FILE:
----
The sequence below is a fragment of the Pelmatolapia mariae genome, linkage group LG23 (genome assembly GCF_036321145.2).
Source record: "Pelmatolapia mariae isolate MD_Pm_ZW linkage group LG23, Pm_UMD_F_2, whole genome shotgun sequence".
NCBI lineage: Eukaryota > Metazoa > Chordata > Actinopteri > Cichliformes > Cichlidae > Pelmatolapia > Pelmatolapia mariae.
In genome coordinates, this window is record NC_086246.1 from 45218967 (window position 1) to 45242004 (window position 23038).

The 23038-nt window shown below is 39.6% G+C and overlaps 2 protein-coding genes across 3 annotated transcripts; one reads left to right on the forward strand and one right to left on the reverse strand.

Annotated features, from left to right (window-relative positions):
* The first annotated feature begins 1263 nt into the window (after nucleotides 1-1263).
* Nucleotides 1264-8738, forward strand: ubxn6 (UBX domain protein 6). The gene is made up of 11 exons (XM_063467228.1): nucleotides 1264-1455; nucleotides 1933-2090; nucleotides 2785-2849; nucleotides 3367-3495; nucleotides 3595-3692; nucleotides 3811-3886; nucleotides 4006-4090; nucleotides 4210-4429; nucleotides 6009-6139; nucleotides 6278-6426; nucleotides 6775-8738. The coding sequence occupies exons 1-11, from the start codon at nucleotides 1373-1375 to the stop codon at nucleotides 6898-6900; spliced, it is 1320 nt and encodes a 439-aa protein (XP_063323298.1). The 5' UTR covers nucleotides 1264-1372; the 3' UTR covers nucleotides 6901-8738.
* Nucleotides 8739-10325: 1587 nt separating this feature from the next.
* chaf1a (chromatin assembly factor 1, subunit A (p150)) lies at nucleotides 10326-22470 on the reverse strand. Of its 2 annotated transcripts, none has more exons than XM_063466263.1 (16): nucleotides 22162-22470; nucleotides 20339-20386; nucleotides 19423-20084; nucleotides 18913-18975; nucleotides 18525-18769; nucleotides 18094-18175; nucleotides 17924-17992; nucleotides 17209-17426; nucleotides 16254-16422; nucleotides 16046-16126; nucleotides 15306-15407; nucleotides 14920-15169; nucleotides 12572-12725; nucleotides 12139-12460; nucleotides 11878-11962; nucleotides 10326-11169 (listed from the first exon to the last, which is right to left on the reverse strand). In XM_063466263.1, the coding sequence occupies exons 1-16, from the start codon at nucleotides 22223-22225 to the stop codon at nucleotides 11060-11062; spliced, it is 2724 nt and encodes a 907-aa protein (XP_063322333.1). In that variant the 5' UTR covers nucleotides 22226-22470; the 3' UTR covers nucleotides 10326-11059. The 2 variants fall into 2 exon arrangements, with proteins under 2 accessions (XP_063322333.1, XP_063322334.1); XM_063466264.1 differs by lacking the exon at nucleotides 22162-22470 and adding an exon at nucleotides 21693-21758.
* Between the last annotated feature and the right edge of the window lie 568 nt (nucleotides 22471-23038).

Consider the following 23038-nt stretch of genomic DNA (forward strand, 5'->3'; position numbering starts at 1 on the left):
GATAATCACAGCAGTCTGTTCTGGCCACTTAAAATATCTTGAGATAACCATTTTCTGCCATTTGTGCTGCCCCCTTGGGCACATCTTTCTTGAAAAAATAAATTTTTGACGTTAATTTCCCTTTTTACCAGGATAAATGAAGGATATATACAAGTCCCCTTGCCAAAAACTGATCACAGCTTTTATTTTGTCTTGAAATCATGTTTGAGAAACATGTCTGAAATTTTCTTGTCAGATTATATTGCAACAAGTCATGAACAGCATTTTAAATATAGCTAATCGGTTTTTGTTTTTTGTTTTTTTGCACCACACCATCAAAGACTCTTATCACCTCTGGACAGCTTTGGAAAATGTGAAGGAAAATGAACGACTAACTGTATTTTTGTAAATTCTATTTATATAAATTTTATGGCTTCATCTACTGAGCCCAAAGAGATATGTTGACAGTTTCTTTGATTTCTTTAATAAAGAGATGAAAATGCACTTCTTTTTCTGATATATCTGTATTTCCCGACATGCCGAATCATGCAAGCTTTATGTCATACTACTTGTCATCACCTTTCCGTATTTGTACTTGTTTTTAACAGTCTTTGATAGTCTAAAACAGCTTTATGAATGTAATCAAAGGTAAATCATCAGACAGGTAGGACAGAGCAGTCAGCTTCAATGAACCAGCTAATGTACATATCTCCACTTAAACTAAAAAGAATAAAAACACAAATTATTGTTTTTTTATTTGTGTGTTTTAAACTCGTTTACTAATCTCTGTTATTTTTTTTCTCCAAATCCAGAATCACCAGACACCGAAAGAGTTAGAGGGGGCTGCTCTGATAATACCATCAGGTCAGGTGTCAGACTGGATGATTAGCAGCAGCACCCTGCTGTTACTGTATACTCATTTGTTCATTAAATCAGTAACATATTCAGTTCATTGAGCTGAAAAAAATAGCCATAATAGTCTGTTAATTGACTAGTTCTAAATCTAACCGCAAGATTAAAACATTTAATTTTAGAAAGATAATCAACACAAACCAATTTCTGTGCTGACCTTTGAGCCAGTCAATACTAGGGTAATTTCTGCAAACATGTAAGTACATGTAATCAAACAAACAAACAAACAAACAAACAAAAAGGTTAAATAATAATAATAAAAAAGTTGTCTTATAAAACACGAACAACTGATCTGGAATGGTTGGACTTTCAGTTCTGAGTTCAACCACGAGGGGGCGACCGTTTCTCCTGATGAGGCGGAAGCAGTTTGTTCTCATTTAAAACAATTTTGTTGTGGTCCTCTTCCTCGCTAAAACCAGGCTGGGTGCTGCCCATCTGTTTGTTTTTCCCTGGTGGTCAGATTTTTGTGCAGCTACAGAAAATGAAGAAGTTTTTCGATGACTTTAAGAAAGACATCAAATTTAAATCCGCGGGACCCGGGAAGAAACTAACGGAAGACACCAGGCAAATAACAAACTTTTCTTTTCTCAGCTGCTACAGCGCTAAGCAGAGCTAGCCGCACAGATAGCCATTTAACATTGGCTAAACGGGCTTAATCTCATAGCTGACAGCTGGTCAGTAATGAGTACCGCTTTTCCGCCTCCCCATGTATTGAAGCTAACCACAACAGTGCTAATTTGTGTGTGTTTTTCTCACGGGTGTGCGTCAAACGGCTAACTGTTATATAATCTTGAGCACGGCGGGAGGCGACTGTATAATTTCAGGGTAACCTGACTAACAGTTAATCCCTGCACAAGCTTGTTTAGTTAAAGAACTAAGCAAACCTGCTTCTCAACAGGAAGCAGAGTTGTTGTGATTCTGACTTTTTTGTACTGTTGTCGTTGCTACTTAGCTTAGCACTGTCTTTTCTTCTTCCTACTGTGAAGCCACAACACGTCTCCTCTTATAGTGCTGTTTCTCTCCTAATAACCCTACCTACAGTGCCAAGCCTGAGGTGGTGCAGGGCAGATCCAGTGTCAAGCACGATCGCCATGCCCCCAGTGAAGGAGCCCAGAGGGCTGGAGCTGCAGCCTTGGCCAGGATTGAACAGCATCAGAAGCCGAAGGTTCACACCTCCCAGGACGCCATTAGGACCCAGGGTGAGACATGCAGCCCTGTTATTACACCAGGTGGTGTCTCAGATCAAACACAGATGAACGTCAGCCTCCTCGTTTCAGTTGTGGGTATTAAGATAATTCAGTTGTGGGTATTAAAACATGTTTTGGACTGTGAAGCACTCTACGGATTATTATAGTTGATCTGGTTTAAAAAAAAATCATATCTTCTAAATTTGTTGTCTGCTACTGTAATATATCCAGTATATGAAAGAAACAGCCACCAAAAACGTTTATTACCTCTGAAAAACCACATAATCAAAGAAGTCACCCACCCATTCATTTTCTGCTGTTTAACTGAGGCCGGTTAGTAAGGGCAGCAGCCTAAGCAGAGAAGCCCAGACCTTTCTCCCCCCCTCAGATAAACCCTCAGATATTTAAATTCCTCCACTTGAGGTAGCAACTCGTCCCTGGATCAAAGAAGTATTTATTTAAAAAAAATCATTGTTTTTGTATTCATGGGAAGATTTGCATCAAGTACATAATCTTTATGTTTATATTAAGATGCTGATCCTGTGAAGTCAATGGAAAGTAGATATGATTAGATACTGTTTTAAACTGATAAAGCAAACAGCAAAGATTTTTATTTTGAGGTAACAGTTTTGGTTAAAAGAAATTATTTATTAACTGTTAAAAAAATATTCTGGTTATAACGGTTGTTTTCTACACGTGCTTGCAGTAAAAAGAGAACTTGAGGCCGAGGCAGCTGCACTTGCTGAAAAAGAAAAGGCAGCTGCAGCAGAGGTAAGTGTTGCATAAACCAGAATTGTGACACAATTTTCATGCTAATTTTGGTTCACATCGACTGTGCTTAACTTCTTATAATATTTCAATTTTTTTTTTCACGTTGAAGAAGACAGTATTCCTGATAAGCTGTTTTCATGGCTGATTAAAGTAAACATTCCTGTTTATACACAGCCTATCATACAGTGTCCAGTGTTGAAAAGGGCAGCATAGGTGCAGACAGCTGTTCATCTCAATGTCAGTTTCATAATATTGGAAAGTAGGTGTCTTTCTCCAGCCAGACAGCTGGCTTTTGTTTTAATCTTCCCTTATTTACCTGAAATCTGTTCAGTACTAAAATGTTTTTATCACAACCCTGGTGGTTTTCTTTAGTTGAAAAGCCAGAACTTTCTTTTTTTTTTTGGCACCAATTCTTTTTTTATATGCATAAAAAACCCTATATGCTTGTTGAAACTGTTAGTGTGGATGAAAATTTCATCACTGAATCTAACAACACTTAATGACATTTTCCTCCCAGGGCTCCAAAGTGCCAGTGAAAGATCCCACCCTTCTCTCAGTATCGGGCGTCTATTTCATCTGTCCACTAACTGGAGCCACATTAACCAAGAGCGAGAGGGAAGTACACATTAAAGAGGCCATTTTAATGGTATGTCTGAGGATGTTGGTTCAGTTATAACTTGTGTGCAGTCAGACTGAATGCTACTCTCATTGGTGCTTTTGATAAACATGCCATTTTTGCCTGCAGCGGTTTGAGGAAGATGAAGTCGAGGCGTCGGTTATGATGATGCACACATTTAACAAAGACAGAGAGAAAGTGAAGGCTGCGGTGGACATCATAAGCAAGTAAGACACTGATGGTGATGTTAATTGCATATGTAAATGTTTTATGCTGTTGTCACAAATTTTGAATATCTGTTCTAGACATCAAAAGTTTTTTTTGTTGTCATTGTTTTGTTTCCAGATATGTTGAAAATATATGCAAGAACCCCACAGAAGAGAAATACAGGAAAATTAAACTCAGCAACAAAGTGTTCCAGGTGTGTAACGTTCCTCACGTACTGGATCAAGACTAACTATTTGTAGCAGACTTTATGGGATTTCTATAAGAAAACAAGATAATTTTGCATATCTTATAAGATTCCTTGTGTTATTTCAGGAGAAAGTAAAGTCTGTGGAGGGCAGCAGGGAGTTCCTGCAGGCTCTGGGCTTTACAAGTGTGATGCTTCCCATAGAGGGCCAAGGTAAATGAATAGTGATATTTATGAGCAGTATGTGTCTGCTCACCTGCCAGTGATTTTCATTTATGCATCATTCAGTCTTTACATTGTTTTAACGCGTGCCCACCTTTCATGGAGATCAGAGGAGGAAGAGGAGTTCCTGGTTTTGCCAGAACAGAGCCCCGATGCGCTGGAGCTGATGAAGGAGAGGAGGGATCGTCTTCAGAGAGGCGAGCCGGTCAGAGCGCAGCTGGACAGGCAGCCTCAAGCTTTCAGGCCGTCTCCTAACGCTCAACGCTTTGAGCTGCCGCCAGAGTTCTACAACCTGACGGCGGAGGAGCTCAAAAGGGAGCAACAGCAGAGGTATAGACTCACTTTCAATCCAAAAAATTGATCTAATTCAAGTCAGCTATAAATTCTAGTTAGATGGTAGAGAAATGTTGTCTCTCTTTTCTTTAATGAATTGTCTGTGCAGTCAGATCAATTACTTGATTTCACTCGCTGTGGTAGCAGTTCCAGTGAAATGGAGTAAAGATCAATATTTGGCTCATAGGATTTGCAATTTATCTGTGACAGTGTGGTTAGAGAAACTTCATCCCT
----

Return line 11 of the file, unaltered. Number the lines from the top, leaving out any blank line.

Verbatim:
* Between the last annotated feature and the right edge of the window lie 568 nt (nucleotides 22471-23038).